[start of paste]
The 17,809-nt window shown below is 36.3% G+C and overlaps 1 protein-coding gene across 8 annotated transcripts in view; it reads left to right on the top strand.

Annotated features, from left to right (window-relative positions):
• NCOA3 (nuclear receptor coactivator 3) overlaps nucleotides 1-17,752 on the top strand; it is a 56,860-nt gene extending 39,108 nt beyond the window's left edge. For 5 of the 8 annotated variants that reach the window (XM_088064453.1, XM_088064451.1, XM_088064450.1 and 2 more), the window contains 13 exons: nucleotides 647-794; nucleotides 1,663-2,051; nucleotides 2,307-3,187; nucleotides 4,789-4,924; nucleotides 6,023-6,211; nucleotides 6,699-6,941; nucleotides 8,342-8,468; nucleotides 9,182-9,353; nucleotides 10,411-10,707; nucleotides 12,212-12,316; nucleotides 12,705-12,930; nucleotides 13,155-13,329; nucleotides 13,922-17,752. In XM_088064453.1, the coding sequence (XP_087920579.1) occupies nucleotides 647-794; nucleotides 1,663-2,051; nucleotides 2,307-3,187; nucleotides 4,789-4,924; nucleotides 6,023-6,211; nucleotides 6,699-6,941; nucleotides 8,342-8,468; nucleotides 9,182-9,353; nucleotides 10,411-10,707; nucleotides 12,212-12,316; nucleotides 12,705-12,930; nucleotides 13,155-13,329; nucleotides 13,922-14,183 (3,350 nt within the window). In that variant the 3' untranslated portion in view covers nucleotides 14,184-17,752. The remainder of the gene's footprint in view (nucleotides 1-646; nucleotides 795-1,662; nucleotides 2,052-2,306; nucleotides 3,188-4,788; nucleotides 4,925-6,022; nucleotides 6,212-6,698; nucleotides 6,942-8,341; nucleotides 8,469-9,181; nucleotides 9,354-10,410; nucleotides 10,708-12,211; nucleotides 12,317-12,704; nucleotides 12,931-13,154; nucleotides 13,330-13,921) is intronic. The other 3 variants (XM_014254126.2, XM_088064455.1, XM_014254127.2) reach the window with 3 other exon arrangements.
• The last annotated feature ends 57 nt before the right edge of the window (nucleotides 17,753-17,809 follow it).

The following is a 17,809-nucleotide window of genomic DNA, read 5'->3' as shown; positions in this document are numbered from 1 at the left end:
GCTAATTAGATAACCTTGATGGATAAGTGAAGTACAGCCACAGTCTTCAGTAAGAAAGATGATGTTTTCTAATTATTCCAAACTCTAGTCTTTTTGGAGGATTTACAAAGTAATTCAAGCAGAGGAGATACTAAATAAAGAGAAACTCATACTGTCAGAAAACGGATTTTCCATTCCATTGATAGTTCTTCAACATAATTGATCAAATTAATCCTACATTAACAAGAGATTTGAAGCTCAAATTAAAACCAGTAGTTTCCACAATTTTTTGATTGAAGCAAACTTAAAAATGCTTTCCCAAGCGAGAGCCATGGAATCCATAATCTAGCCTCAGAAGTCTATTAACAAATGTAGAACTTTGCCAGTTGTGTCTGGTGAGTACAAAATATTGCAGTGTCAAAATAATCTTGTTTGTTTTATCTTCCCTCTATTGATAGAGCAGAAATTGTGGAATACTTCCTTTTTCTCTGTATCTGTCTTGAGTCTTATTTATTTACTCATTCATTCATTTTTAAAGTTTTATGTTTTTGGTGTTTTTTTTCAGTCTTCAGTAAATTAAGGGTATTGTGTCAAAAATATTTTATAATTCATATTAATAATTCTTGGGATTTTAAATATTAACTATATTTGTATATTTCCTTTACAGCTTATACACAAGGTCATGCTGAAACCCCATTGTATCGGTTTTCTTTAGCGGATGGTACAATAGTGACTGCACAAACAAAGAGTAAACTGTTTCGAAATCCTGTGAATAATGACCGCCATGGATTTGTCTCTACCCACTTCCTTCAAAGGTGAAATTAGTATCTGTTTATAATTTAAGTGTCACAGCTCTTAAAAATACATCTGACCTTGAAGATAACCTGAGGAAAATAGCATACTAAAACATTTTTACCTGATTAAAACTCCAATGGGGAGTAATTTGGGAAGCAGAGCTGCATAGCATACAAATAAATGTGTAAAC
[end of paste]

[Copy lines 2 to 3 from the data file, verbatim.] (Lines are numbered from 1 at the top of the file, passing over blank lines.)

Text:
Annotated features, from left to right (window-relative positions):
• NCOA3 (nuclear receptor coactivator 3) overlaps nucleotides 1-17,752 on the top strand; it is a 56,860-nt gene extending 39,108 nt beyond the window's left edge. For 5 of the 8 annotated variants that reach the window (XM_088064453.1, XM_088064451.1, XM_088064450.1 and 2 more), the window contains 13 exons: nucleotides 647-794; nucleotides 1,663-2,051; nucleotides 2,307-3,187; nucleotides 4,789-4,924; nucleotides 6,023-6,211; nucleotides 6,699-6,941; nucleotides 8,342-8,468; nucleotides 9,182-9,353; nucleotides 10,411-10,707; nucleotides 12,212-12,316; nucleotides 12,705-12,930; nucleotides 13,155-13,329; nucleotides 13,922-17,752. In XM_088064453.1, the coding sequence (XP_087920579.1) occupies nucleotides 647-794; nucleotides 1,663-2,051; nucleotides 2,307-3,187; nucleotides 4,789-4,924; nucleotides 6,023-6,211; nucleotides 6,699-6,941; nucleotides 8,342-8,468; nucleotides 9,182-9,353; nucleotides 10,411-10,707; nucleotides 12,212-12,316; nucleotides 12,705-12,930; nucleotides 13,155-13,329; nucleotides 13,922-14,183 (3,350 nt within the window). In that variant the 3' untranslated portion in view covers nucleotides 14,184-17,752. The remainder of the gene's footprint in view (nucleotides 1-646; nucleotides 795-1,662; nucleotides 2,052-2,306; nucleotides 3,188-4,788; nucleotides 4,925-6,022; nucleotides 6,212-6,698; nucleotides 6,942-8,341; nucleotides 8,469-9,181; nucleotides 9,354-10,410; nucleotides 10,708-12,211; nucleotides 12,317-12,704; nucleotides 12,931-13,154; nucleotides 13,330-13,921) is intronic. The other 3 variants (XM_014254126.2, XM_088064455.1, XM_014254127.2) reach the window with 3 other exon arrangements.